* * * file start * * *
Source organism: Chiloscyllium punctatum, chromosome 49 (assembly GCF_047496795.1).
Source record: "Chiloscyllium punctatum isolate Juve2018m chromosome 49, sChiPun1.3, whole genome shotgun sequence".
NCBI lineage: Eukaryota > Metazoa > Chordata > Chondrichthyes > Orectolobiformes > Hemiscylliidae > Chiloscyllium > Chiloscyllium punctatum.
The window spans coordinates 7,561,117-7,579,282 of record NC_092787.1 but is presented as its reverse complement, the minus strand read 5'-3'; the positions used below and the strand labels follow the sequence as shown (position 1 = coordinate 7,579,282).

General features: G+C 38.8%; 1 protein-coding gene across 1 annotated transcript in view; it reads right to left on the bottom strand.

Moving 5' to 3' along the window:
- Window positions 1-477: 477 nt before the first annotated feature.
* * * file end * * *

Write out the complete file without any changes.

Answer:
Source organism: Chiloscyllium punctatum, chromosome 49 (assembly GCF_047496795.1).
Source record: "Chiloscyllium punctatum isolate Juve2018m chromosome 49, sChiPun1.3, whole genome shotgun sequence".
NCBI lineage: Eukaryota > Metazoa > Chordata > Chondrichthyes > Orectolobiformes > Hemiscylliidae > Chiloscyllium > Chiloscyllium punctatum.
The window spans coordinates 7,561,117-7,579,282 of record NC_092787.1 but is presented as its reverse complement, the minus strand read 5'-3'; the positions used below and the strand labels follow the sequence as shown (position 1 = coordinate 7,579,282).

General features: G+C 38.8%; 1 protein-coding gene across 1 annotated transcript in view; it reads right to left on the bottom strand.

Moving 5' to 3' along the window:
- Window positions 1-477: 477 nt before the first annotated feature.